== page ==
9.  You don't need near as many clothes and shoes as you would think (this one is for the women only).  We tried to tell my wife every time she was packing her suitcases for another trip to the boat, that she didn't need that much stuff - but she didn't listen. And then when we got to Trinidad, she gathered up all the stuff she didn't need to take back to the states - she needed two gigantic checked bags just to carry it and I'm still not sure she got it all.  When they tell you all you need is a few bathing suits, a couple of shirts, and one pair of flip-flops - it really is the truth.  

10.  I really, really love solar and wind power. We have 1024 watts of solar power on Catchin' Rays and a 400 watt wind generator and together they produce enough energy to power all our refrigeration, navigation, and entertainment equipment with ease.  We'd go weeks on end without ever having to run anything else to recharge our batteries.  In fact, we'd go so long without running our generator that it would loose its prime and we'd have to burp the air out of its fuel line.  Living off the sun and wind slowly turns into an addiction - I dream of more solar, more wind, and more battery storage and I can now easily understand the people on land that live "off the grid" and it is definitely something I will take with me when we leave sailing completely - whether it will be filling up the roof of our future motorhome or if it will be  integrated into our home - it will be part of our life in some form or another.  

So there you go...a few things I learned on our Thorny Path adventure.  Maybe next season I'll post something on what we learned from sailing west from Trinidad....but that will be for next season.

Check out our latest video from our first season "Sailing the Caribbean"

Monday, July 20, 2015

Video: #9 Sailing the Caribbean - St. Martin to Montserrat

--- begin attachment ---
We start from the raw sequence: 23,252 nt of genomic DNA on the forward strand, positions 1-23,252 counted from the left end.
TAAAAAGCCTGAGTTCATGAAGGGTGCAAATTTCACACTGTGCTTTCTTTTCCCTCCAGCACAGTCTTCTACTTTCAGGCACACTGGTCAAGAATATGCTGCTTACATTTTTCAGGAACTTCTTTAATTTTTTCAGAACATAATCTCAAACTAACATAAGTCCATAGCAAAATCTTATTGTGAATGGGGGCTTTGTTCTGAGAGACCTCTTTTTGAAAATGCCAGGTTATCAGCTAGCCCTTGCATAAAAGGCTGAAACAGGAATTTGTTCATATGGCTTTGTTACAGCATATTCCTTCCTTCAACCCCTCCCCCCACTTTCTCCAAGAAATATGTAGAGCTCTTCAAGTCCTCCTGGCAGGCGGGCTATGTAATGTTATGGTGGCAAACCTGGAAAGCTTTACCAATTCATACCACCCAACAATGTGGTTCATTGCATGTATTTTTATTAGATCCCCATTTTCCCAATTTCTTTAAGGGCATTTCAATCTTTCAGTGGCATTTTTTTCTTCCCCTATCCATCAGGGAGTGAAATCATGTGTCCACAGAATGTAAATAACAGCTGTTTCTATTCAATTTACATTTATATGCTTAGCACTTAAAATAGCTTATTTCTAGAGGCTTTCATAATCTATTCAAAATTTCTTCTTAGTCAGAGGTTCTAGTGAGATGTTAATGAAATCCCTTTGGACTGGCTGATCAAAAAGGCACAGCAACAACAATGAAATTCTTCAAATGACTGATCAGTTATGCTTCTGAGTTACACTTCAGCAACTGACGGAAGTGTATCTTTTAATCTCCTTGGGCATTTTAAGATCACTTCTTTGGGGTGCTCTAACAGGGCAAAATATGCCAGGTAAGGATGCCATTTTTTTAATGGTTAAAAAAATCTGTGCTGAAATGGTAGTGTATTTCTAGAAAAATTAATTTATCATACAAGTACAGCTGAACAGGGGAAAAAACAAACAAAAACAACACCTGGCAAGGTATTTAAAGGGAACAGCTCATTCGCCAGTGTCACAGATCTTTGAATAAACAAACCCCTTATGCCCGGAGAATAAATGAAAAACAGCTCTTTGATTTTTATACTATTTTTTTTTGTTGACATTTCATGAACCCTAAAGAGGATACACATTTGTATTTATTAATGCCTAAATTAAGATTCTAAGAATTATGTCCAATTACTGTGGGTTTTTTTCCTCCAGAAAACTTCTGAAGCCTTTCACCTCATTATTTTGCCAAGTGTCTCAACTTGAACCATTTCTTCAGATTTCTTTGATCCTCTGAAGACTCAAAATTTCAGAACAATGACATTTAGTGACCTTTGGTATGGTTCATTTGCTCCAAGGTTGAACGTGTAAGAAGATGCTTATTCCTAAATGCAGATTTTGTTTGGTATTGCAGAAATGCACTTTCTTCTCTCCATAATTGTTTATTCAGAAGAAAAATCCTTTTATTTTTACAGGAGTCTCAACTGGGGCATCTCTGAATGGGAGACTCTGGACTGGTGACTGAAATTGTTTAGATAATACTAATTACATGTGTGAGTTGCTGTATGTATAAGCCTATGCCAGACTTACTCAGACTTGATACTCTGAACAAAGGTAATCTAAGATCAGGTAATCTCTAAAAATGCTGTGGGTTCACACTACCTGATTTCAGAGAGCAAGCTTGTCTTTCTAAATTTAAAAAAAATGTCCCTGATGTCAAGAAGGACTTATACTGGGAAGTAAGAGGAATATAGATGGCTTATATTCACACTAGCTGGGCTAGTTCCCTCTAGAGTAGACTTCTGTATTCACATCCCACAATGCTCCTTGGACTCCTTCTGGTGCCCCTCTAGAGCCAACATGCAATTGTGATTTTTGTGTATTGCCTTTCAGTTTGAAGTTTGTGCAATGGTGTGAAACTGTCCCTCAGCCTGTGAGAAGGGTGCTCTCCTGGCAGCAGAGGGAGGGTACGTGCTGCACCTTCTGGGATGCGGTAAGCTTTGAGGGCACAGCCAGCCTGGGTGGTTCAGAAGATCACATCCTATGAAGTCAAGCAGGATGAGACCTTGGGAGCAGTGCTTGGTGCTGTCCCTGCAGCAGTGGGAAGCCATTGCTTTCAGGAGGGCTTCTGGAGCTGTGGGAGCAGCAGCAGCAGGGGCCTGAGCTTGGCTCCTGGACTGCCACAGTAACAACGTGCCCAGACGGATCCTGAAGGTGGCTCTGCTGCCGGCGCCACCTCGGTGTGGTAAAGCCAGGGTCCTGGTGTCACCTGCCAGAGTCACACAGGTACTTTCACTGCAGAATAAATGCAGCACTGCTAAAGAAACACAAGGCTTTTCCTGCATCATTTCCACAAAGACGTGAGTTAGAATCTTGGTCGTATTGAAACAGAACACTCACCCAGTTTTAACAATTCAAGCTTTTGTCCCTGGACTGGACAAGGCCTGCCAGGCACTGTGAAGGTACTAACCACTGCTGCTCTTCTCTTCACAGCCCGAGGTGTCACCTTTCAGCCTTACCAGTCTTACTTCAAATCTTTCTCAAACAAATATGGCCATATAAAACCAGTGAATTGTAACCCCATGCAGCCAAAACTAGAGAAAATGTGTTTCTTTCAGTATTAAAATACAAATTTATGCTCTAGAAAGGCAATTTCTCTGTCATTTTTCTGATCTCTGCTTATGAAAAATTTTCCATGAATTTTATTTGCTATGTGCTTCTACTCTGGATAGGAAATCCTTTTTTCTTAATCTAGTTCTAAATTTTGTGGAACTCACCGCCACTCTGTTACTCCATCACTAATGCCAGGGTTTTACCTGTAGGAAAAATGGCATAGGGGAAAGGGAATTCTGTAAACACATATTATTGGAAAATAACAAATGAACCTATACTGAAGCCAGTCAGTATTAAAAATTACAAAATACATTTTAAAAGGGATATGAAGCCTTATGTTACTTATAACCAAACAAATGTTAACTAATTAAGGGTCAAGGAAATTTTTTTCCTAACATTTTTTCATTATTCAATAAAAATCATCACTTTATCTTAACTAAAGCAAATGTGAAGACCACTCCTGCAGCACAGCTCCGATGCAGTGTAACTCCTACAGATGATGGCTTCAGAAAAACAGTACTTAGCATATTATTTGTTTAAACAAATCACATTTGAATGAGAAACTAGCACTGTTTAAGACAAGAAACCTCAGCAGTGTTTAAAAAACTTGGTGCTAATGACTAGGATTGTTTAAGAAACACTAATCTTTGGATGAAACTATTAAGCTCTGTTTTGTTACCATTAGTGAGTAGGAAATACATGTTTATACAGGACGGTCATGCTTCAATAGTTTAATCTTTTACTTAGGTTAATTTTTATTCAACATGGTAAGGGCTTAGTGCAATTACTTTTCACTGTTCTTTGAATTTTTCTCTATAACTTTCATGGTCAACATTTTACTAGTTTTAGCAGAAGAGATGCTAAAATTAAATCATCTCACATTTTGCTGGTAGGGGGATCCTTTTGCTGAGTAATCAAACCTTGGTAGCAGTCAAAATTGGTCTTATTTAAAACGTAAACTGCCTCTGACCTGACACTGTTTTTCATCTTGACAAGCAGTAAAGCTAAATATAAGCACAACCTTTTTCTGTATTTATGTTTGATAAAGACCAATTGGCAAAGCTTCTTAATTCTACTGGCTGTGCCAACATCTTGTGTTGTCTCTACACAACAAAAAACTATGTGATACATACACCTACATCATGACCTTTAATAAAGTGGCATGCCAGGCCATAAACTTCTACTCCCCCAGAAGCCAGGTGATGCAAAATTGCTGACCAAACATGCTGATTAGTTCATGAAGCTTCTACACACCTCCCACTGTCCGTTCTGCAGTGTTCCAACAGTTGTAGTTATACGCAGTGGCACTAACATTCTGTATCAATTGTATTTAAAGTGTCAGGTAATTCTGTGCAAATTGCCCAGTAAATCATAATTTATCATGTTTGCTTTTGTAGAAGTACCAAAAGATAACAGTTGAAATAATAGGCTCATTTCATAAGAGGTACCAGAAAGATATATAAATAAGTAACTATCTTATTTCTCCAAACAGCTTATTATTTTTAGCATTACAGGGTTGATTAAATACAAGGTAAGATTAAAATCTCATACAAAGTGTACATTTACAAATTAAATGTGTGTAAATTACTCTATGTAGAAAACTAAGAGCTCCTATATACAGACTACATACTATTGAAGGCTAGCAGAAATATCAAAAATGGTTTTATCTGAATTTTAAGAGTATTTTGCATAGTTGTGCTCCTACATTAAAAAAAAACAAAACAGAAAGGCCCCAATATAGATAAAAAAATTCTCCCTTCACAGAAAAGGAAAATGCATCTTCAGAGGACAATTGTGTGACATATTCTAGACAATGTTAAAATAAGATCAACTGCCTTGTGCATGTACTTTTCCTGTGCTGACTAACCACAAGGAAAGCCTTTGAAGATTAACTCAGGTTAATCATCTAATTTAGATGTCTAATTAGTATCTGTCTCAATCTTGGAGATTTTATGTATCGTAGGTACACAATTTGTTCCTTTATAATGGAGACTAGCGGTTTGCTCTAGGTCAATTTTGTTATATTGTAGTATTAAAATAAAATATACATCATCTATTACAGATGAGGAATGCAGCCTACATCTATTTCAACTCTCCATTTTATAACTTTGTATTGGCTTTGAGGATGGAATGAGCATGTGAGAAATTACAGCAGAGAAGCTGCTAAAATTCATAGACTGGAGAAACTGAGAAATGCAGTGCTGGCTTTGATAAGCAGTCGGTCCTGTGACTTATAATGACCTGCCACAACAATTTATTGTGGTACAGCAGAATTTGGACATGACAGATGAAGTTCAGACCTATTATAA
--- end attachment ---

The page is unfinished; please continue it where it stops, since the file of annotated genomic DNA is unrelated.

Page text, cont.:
Breaking news: Catchin' Rays just released Episode #9 from their award winning first season of “Cruising the Caribbean”.  As the 2015 hurricane season quickly approaches, the crew finally begins to work their way south towards safer sailing grounds.  Be the first to watch this incredible installment that critics are calling “the best episode in the series.” 

On this episode, we begin at Maho Beach, St. Martin as we watch the jets take off right in fron of us; Aaron takes the drone up for a couple of test flights, and we take care of a real crappy problem aboard Catchin' Rays.  But then we set sail southward to gorgeous Saba on an epic day of sailing where we find a mooring on the upper west side of the island.  We continue working our way down to St. Kitts and then Montserrat where we take a tour of a city devastated by a volcanic eruption from 1997.

Friday, June 26, 2015

Video: #8 Sailing the Caribbean: US Virgin Islands to St. Martin

Here it is....the video that you've all been waiting for.  One month in the making.  Over 30 hours spent in the editing room.  With a cast and crew of at least 5 people.  With a budget well over a hundred dollars.  Spanning over 90 nautical miles.  I present Episode #8.

On this episode, we explore the USVI's before moving on to the BVI's where we snorkel the Indians, visit Willy T's, swim the Caves, and scuba dive the RMS Rhone.  But before we make the overnight crossing to St. Martin, we stop back by St. Thomas and pick up our newest crew member Aaron.  Video shot between May 3rd and June 4th. 

Wednesday, May 27, 2015

Video: #7 Sailing the Caribbean: Puerto Rico to the US Virgin Island's

Here it is....the most anticipated video on YouTube...its got the critics going wild - Siskle and Ebert give it two thumbs way up and the Dallas Times Herald say its a must see. 

On this episode, we cruise along the south coast of Puerto Rico and eventually land at Palmas Del Mar Marina.  We then spend a few days on Vieques, then Culebra before crossing over to the USVI's and St. Thomas - just in time for the end of the 2015 Virgin Island's Carnival and the fireworks show that was launched from a barge only 850 feet off our bow.  

Check it out for yourself and see what everybody's been talking about.

Thursday, May 14, 2015

Video: Episode #6 the Dominican Republic to Puerto Rico

The long awaited, much anticipated, critically acclaimed Episode #6 has finally uploaded.  It took over 10 hours sitting here at anchor in Cane Garden Bay, BVI as it uploaded all throughout the night.